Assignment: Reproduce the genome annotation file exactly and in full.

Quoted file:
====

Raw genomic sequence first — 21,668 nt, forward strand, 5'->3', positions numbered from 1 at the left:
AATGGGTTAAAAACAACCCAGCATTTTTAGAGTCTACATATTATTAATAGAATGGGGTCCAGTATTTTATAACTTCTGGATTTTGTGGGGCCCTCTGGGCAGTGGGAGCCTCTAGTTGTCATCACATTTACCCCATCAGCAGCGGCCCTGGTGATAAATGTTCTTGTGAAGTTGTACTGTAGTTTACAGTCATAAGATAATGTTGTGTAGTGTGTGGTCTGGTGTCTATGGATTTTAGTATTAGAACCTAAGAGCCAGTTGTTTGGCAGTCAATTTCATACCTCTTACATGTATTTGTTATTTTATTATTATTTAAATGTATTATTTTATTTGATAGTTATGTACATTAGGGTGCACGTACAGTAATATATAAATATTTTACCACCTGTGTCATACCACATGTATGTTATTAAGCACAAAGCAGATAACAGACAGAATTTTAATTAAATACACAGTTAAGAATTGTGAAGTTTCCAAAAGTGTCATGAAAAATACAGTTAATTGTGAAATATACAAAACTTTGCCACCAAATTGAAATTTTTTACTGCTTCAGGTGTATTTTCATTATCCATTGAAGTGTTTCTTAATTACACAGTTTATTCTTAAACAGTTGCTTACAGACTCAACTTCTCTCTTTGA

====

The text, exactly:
Raw genomic sequence first — 21,668 nt, forward strand, 5'->3', positions numbered from 1 at the left:
AATGGGTTAAAAACAACCCAGCATTTTTAGAGTCTACATATTATTAATAGAATGGGGTCCAGTATTTTATAACTTCTGGATTTTGTGGGGCCCTCTGGGCAGTGGGAGCCTCTAGTTGTCATCACATTTACCCCATCAGCAGCGGCCCTGGTGATAAATGTTCTTGTGAAGTTGTACTGTAGTTTACAGTCATAAGATAATGTTGTGTAGTGTGTGGTCTGGTGTCTATGGATTTTAGTATTAGAACCTAAGAGCCAGTTGTTTGGCAGTCAATTTCATACCTCTTACATGTATTTGTTATTTTATTATTATTTAAATGTATTATTTTATTTGATAGTTATGTACATTAGGGTGCACGTACAGTAATATATAAATATTTTACCACCTGTGTCATACCACATGTATGTTATTAAGCACAAAGCAGATAACAGACAGAATTTTAATTAAATACACAGTTAAGAATTGTGAAGTTTCCAAAAGTGTCATGAAAAATACAGTTAATTGTGAAATATACAAAACTTTGCCACCAAATTGAAATTTTTTACTGCTTCAGGTGTATTTTCATTATCCATTGAAGTGTTTCTTAATTACACAGTTTATTCTTAAACAGTTGCTTACAGACTCAACTTCTCTCTTTGA